...     set_defaults(a=1, b=2)
>>> WasOldStyle.a, WasOldStyle.b
(1, 2)
>>> type(WasOldStyle)
<type 'type'>

One of the motivations for the classinitializer decorator, is to hide the plumbing, and to make mere mortals able to implements their own class initializers in an easy way, without knowing the details of how class creation works and the secrets of the __metaclass__ hook. The other motivation, is that even for Python wizards it is very unconvenient to rewrite the code managing the __metaclass__ hook every time one writes a new class initializer. So I have decided to use a decorator to allow separation of concerns and reuse of code.

As a final note, let me point out that the decorated version of set_defaults is so smart that it will continue to work as the non-decorated version outside a class scope, provided that you pass to it an explicit class argument.

>>> set_defaults(WasOldStyle, a=2)
>>> WasOldStyle.a

In other words, you might continue to use the imperative style.

Here is the code for classinitializer (the point being that you don't need to be able to understand it to use the decorator):


import sys

def classinitializer(proc):
  # basic idea stolen from zope.interface.advice, which credits P.J. Eby
  def newproc(*args, **kw):
      frame = sys._getframe(1)
      if '__module__' in frame.f_locals and not \
         '__module__' in frame.f_code.co_varnames: # we are in a class
          if '__metaclass__' in frame.f_locals:
            raise SyntaxError("Don't use two class initializers or\n"
            "a class initializer together with a__metaclass__ hook")
          def makecls(name, bases, dic):
                cls = type(name, bases, dic)
             except TypeError, e:
                if "can't have only classic bases" in str(e):
                   cls = type(name, bases + (object,), dic)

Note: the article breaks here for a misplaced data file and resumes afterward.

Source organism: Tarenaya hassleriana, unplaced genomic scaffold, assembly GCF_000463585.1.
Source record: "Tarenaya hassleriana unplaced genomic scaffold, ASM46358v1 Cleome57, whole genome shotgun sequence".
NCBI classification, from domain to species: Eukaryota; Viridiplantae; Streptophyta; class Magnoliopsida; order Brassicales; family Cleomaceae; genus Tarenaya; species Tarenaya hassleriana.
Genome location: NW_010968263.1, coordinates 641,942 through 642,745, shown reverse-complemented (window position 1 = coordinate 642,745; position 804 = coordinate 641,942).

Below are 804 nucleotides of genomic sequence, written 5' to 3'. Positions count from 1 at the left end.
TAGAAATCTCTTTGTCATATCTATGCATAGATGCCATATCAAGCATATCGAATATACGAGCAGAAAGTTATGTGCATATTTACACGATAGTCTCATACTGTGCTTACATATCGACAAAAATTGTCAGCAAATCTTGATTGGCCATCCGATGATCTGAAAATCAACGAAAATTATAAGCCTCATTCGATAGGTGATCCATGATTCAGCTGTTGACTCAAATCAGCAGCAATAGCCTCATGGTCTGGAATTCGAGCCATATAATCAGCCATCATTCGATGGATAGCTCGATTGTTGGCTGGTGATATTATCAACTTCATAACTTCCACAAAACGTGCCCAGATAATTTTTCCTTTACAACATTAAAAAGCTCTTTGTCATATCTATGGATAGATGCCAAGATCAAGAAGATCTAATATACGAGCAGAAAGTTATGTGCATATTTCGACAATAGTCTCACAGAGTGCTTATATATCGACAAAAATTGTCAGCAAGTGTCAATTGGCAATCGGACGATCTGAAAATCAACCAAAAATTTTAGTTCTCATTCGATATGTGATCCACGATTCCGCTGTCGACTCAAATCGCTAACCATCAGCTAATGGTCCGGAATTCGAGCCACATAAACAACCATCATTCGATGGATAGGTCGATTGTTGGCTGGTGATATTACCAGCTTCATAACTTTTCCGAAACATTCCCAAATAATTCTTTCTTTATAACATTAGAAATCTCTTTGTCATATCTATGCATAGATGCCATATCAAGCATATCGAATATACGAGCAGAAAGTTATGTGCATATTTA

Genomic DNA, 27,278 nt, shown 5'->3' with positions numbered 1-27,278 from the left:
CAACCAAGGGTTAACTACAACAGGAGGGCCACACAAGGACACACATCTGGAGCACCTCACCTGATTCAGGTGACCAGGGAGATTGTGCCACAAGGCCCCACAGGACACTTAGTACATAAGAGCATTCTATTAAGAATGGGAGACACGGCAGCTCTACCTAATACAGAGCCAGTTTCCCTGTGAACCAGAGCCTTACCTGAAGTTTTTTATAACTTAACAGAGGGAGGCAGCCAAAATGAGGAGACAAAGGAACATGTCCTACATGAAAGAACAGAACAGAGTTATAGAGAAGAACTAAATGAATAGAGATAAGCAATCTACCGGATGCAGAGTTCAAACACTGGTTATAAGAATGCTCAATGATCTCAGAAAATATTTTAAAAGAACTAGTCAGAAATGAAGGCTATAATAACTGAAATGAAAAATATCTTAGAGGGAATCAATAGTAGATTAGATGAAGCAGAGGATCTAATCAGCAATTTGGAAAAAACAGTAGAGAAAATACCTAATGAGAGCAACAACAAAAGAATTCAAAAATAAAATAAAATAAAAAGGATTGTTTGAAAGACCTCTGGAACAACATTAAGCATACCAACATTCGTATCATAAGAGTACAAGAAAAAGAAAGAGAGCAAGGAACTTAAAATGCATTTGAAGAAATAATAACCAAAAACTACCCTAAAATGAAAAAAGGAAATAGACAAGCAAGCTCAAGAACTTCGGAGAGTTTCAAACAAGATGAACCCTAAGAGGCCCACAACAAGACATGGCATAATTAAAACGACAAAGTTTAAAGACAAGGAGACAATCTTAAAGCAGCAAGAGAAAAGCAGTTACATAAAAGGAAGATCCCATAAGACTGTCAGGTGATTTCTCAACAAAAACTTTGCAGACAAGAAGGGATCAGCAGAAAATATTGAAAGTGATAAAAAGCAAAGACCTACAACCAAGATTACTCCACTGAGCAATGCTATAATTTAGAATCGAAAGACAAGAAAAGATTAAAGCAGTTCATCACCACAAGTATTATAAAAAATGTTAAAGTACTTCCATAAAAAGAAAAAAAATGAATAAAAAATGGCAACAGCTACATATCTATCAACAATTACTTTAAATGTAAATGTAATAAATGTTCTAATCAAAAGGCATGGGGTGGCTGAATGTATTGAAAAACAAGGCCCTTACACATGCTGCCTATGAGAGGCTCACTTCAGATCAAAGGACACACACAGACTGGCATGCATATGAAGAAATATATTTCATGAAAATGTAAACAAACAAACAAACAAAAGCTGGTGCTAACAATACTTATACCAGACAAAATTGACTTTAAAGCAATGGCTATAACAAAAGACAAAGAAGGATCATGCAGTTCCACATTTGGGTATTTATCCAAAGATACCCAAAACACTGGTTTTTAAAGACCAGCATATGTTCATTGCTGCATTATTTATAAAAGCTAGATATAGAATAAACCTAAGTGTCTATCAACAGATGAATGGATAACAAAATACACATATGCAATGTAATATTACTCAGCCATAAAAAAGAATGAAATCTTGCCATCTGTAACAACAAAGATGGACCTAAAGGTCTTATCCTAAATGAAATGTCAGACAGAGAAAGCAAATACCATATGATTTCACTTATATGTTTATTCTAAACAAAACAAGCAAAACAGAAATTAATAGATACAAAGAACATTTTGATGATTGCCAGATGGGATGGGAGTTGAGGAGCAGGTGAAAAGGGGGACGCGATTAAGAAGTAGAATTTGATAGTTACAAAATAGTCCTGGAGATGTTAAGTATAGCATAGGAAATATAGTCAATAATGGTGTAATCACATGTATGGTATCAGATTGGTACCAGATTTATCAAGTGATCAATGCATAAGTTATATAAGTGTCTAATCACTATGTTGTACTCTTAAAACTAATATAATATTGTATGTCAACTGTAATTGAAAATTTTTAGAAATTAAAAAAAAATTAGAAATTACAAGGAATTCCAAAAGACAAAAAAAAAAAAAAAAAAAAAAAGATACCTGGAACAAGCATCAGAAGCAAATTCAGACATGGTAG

else: # other strange errors, such as __slots__ conflicts, etc
             proc(cls, *args, **kw)
             return cls
          frame.f_locals["__metaclass__"] = makecls
          proc(*args, **kw)
  newproc.__name__ = proc.__name__
  newproc.__module__ = proc.__module__
  newproc.__doc__ = proc.__doc__
  newproc.__dict__ = proc.__dict__
  return newproc


From the implementation it is clear how class initializers work: when you call a class initializer inside a class, your are actually defining a __metaclass__ hook that will be called by the class' metaclass (typically type). The metaclass will create the class (as a new style one) and will pass it to the class initializer procedure.

Tricky points and caveats

Since class initializers (re)define the __metaclass__ hook, they don't play well with classes that define a __metaclass__ hook explicitly (as opposed to implicitly inheriting one). The issue is that if a __metaclass__ hook is defined after the class initializer, it silently overrides it.

>>> class C:
...     set_defaults(a=1)
...     def __metaclass__(name, bases, dic):
...         cls = type(name, bases, dic)